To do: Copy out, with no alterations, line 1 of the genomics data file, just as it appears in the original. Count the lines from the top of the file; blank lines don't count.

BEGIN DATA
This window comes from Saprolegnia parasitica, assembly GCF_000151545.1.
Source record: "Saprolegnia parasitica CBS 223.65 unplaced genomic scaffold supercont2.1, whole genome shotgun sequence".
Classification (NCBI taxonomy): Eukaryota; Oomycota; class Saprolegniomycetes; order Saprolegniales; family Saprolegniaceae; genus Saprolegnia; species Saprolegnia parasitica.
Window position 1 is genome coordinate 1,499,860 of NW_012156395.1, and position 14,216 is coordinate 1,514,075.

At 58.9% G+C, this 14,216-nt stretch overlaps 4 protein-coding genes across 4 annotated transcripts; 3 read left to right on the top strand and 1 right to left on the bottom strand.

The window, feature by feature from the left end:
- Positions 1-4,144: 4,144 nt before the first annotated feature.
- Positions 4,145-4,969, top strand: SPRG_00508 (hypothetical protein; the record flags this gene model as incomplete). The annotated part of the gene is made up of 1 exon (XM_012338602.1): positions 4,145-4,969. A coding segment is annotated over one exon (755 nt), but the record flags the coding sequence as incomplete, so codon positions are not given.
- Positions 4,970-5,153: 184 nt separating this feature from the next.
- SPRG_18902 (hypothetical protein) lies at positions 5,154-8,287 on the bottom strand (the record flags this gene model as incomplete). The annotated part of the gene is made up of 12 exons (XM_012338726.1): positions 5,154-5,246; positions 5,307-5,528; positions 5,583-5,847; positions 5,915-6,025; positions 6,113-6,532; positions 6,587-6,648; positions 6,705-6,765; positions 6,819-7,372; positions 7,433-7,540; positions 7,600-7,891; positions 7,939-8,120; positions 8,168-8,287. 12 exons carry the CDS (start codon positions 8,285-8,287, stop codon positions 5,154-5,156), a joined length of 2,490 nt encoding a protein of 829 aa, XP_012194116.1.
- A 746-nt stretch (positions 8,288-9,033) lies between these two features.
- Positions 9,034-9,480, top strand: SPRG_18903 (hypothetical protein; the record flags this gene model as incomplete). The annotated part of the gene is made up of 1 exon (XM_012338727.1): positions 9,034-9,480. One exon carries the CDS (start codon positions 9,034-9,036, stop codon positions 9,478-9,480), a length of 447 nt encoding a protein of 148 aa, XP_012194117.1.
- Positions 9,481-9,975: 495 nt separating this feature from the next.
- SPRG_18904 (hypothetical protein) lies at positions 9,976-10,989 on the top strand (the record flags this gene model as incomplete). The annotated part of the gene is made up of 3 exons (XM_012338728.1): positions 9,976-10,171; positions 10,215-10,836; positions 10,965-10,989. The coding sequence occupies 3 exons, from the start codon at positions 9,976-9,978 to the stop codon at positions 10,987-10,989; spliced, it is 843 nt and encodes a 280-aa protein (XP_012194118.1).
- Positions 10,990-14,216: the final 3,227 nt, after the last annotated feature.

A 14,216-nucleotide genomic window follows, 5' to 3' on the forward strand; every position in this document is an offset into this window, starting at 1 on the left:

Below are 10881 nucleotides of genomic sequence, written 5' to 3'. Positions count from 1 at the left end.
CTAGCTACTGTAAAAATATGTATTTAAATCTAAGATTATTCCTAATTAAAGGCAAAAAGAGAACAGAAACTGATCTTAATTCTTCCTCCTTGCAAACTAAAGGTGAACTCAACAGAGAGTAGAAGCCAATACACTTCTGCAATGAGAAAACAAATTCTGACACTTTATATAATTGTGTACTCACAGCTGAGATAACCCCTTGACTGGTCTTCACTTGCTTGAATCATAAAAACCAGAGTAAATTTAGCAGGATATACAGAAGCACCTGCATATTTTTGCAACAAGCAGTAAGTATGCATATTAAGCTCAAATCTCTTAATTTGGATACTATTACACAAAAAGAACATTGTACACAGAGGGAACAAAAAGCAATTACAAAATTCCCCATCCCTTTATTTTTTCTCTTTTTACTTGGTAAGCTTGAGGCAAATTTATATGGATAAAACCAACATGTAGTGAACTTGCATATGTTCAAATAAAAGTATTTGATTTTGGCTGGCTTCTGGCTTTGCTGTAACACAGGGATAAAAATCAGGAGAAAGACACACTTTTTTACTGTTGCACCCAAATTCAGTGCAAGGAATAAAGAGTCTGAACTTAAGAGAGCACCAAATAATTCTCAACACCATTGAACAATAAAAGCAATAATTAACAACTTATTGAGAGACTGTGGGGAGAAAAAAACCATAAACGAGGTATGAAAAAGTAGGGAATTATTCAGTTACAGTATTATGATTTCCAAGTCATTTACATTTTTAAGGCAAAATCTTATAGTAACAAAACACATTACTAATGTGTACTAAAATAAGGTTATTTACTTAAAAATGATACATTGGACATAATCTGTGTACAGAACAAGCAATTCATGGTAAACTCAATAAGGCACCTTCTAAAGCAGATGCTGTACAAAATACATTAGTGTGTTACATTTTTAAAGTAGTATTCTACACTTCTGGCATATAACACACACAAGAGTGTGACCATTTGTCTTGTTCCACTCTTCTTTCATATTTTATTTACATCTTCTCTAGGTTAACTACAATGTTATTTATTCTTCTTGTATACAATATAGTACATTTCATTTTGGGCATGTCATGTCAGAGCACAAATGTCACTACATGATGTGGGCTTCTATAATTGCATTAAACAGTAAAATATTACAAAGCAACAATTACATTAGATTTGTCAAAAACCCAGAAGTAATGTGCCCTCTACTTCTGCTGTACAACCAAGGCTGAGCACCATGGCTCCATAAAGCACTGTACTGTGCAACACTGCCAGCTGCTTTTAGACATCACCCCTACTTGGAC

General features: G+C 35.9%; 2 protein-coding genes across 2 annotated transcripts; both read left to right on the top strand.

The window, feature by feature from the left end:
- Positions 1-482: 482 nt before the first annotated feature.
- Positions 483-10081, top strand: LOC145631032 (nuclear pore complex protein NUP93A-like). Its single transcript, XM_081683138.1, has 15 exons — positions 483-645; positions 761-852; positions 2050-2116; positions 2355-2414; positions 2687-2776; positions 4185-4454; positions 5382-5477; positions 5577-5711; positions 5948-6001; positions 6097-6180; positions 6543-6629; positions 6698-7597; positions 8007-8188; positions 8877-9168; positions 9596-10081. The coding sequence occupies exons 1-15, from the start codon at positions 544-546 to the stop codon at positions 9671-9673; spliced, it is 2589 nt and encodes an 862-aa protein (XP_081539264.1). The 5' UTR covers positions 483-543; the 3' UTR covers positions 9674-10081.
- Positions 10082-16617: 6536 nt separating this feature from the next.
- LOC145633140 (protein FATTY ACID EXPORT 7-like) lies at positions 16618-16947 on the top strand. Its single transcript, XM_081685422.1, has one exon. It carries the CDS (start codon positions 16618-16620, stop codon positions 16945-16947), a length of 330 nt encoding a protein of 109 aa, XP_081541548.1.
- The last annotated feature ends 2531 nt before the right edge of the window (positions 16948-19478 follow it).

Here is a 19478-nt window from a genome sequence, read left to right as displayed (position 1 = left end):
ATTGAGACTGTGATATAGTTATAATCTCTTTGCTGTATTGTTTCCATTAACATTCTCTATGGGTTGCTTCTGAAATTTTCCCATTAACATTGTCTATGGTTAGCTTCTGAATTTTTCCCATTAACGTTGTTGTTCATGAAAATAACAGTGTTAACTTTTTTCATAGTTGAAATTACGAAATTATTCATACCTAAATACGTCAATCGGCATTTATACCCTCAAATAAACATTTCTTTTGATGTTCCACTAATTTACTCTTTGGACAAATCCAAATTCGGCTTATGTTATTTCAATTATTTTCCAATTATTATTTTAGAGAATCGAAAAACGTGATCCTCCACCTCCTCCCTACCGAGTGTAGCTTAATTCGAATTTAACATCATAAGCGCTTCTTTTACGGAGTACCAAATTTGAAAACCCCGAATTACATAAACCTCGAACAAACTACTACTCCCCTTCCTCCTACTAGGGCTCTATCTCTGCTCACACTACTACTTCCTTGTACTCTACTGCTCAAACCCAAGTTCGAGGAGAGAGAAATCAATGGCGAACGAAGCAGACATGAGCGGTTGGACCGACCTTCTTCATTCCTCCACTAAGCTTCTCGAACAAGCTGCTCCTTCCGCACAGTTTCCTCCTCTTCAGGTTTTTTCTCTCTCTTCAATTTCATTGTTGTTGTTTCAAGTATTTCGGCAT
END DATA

This window comes from Saprolegnia parasitica, assembly GCF_000151545.1.